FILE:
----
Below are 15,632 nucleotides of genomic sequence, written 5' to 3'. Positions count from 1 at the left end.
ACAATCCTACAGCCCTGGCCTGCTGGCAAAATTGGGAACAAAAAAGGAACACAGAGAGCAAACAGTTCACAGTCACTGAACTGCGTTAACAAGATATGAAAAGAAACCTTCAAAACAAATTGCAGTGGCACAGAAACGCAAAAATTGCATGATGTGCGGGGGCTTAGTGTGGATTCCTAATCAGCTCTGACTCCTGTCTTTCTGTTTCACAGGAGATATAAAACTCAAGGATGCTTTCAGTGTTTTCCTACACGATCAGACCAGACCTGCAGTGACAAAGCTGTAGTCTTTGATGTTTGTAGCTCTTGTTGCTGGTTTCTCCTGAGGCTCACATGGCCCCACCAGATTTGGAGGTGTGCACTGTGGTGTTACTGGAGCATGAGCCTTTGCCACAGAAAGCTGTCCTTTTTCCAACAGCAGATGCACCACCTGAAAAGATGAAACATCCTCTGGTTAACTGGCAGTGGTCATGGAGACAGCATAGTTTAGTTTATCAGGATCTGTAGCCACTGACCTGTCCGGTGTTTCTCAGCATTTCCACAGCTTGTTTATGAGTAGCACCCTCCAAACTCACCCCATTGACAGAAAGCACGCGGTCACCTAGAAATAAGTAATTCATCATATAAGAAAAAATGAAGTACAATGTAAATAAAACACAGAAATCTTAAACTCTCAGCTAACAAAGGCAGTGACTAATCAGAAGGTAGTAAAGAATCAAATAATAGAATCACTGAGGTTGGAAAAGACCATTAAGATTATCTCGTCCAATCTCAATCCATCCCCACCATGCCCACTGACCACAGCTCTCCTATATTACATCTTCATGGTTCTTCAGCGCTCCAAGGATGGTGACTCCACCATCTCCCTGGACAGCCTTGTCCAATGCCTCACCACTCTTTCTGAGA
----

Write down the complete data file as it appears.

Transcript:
Below are 15,632 nucleotides of genomic sequence, written 5' to 3'. Positions count from 1 at the left end.
ACAATCCTACAGCCCTGGCCTGCTGGCAAAATTGGGAACAAAAAAGGAACACAGAGAGCAAACAGTTCACAGTCACTGAACTGCGTTAACAAGATATGAAAAGAAACCTTCAAAACAAATTGCAGTGGCACAGAAACGCAAAAATTGCATGATGTGCGGGGGCTTAGTGTGGATTCCTAATCAGCTCTGACTCCTGTCTTTCTGTTTCACAGGAGATATAAAACTCAAGGATGCTTTCAGTGTTTTCCTACACGATCAGACCAGACCTGCAGTGACAAAGCTGTAGTCTTTGATGTTTGTAGCTCTTGTTGCTGGTTTCTCCTGAGGCTCACATGGCCCCACCAGATTTGGAGGTGTGCACTGTGGTGTTACTGGAGCATGAGCCTTTGCCACAGAAAGCTGTCCTTTTTCCAACAGCAGATGCACCACCTGAAAAGATGAAACATCCTCTGGTTAACTGGCAGTGGTCATGGAGACAGCATAGTTTAGTTTATCAGGATCTGTAGCCACTGACCTGTCCGGTGTTTCTCAGCATTTCCACAGCTTGTTTATGAGTAGCACCCTCCAAACTCACCCCATTGACAGAAAGCACGCGGTCACCTAGAAATAAGTAATTCATCATATAAGAAAAAATGAAGTACAATGTAAATAAAACACAGAAATCTTAAACTCTCAGCTAACAAAGGCAGTGACTAATCAGAAGGTAGTAAAGAATCAAATAATAGAATCACTGAGGTTGGAAAAGACCATTAAGATTATCTCGTCCAATCTCAATCCATCCCCACCATGCCCACTGACCACAGCTCTCCTATATTACATCTTCATGGTTCTTCAGCGCTCCAAGGATGGTGACTCCACCATCTCCCTGGACAGCCTTGTCCAATGCCTCACCACTCTTTCTGAGA